So, What’s Wrong with Austerity Anyway?
Economist David MacDonald Breaks Down Austerity
In light of Friday’s protest against austerity, The Link chatted with David Macdonald, senior economist at the Canadian Centre for Policy Alternatives. He explained how low-income Canadians are screwed over by austerity, why big business stands to profit, and alternatives to cutting in the public sector.
In a nutshell, what are the implications of austerity?
Government spending makes up part of the GDP measure, so when government spending goes down it pulls down the GDP measure. Austerity means that the government is cutting back on its spending. What that means is they’re reducing their contribution to the growth in the economy.
The provinces have seen much bigger cuts in their revenues, particularly because there’s been a huge decrease in corporate income taxes which has really driven up deficits at that level. Because of that they’re running up deficits faster and have seen harsher cutbacks.
What can provincial and federal governments do to avoid cutting in the public sector?
They could maintain their spending growth. You might think, “austerity is a good value, it’s good to be austere sometimes and save a little money.” But what austerity practically means is that you’re likely cutting off services to balance the books more rapidly, to lead to a faster surplus, and that surplus will be spent on tax cuts. So what’s in effect happening is that services are cut, to veterans for instance, to food safety, to the unemployed, so that you can reduce taxes for rich people.
What would happen if the government ran a deficit?
One of the things that we’re continuing to look at is a weaker labour market. In a time of a weak labour market, it makes a lot of sense for governments to run deficits so that in the future, when times are better, then they won’t have to spend so much on things like programs for low-income folks, because there [will be] less low-income folks because there [will be] more job opportunities. When times are bad, you have to spend more money on things like employment insurance, for instance, when people become unemployed.
What’s in effect happening is that services are cut, to veterans for instance, to food safety, to the unemployed, so that you can reduce taxes for rich people.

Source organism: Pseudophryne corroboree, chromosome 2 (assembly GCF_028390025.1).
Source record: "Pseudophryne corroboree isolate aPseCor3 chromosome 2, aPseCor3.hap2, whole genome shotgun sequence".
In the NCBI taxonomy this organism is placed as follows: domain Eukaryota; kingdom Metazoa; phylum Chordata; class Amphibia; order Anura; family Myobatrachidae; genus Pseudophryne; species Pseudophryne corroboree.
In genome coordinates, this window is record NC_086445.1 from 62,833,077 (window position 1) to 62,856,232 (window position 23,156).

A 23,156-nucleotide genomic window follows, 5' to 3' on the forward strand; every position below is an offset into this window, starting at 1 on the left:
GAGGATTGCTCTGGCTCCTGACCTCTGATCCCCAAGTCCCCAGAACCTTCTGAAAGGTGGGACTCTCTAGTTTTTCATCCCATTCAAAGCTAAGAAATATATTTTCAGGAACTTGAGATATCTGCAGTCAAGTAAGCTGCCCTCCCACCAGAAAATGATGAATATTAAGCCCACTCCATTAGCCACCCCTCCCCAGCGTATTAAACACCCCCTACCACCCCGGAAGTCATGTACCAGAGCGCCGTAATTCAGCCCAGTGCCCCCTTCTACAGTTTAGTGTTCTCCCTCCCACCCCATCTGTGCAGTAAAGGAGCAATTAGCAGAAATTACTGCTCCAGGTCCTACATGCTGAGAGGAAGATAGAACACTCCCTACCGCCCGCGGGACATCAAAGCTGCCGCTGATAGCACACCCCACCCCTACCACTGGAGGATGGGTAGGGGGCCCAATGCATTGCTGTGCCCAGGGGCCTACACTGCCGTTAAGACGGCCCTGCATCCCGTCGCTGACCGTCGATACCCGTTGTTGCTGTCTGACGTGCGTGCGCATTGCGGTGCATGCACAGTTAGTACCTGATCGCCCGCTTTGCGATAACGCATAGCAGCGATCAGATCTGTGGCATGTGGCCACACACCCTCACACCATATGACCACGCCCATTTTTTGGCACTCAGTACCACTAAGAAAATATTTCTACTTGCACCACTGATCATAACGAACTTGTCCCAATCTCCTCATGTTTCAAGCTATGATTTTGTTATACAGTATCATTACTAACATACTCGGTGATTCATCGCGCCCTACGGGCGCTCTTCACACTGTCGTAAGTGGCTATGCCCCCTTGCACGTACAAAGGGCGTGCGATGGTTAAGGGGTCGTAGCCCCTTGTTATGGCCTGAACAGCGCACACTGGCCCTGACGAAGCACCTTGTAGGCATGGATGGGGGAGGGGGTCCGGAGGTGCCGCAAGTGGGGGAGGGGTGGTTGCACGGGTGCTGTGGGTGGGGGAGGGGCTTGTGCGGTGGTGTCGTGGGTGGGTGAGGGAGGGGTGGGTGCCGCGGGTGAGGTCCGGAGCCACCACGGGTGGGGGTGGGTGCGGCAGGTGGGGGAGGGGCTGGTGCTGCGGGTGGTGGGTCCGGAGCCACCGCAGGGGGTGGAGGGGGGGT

What are examples of governments who have avoided cutting in the public sector?
It’s a very mixed bag. Europe has implemented some of the most severe austerity. Greece for instance has seen some of the most severe austerity and it’s been a devastating depression. There you see youth unemployment rates of 50 per cent and general unemployment rates of 25 per cent and it’s being driven by the fact that the government is unwilling to step in and kickstart the economy.
On the other hand is the extreme example of Iceland. They had a full-scale banking crisis, just like the U.S. did, but instead of bailing the banks out, they backed deposit-holders in their country, so they gave them their money back. Anybody that was outside of their country got nothing. So they just said to the banks, “fine, you want to go bankrupt? Fine, you go bankrupt and every single one of your CEOs is going to jail.”
So they put all the bank CEOs in jail, and they had a currency crisis to some degree, but they actually wrote a new constitution and have been recovering substantially faster because of more government spending—much more than the southern European states that instead went full-speed ahead on austerity cutbacks.
Do you think there are any tactics that can be used to prevent cutbacks in the public sector?
Well, I think it’s important to take note of all the programs that have been cut in order to rapidly get to a balanced budget. I think that’s one of the ways, just to keep track of what’s been lost. It’s quite a long list, and it’s one way to keep track of what’s been lost in the hopes that we can, at some point, reinstate those programs.
This interview has been edited and condensed for the sake of brevity.
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